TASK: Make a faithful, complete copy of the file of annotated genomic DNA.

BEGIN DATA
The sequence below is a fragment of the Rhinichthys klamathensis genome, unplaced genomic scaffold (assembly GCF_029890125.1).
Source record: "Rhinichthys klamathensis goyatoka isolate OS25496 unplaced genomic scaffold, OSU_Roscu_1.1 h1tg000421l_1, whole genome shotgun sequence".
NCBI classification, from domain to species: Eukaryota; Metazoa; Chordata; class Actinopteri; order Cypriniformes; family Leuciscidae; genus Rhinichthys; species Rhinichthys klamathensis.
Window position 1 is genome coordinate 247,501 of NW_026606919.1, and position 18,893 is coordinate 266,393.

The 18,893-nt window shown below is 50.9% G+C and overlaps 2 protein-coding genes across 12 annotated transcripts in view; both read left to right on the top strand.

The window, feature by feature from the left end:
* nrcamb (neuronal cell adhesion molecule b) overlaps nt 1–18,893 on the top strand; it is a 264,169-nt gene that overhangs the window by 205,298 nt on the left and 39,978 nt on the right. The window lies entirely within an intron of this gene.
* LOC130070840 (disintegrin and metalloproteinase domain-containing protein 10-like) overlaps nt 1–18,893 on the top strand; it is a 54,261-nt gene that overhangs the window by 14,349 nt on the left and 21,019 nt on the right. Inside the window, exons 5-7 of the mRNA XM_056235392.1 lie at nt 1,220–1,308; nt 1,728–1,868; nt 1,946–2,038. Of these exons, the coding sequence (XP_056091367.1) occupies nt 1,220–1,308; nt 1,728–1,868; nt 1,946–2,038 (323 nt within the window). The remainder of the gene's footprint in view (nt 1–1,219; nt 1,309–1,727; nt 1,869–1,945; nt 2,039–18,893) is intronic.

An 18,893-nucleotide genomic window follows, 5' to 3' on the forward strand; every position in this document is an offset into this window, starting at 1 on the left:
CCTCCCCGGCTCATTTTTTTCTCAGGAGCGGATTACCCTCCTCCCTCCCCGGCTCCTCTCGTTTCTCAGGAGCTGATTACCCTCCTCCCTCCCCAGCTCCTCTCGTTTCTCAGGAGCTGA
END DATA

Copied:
The sequence below is a fragment of the Rhinichthys klamathensis genome, unplaced genomic scaffold (assembly GCF_029890125.1).
Source record: "Rhinichthys klamathensis goyatoka isolate OS25496 unplaced genomic scaffold, OSU_Roscu_1.1 h1tg000421l_1, whole genome shotgun sequence".
NCBI classification, from domain to species: Eukaryota; Metazoa; Chordata; class Actinopteri; order Cypriniformes; family Leuciscidae; genus Rhinichthys; species Rhinichthys klamathensis.
Window position 1 is genome coordinate 247,501 of NW_026606919.1, and position 18,893 is coordinate 266,393.

The 18,893-nt window shown below is 50.9% G+C and overlaps 2 protein-coding genes across 12 annotated transcripts in view; both read left to right on the top strand.

The window, feature by feature from the left end:
* nrcamb (neuronal cell adhesion molecule b) overlaps nt 1–18,893 on the top strand; it is a 264,169-nt gene that overhangs the window by 205,298 nt on the left and 39,978 nt on the right. The window lies entirely within an intron of this gene.
* LOC130070840 (disintegrin and metalloproteinase domain-containing protein 10-like) overlaps nt 1–18,893 on the top strand; it is a 54,261-nt gene that overhangs the window by 14,349 nt on the left and 21,019 nt on the right. Inside the window, exons 5-7 of the mRNA XM_056235392.1 lie at nt 1,220–1,308; nt 1,728–1,868; nt 1,946–2,038. Of these exons, the coding sequence (XP_056091367.1) occupies nt 1,220–1,308; nt 1,728–1,868; nt 1,946–2,038 (323 nt within the window). The remainder of the gene's footprint in view (nt 1–1,219; nt 1,309–1,727; nt 1,869–1,945; nt 2,039–18,893) is intronic.

An 18,893-nucleotide genomic window follows, 5' to 3' on the forward strand; every position in this document is an offset into this window, starting at 1 on the left:
CCTCCCCGGCTCATTTTTTTCTCAGGAGCGGATTACCCTCCTCCCTCCCCGGCTCCTCTCGTTTCTCAGGAGCTGATTACCCTCCTCCCTCCCCAGCTCCTCTCGTTTCTCAGGAGCTGA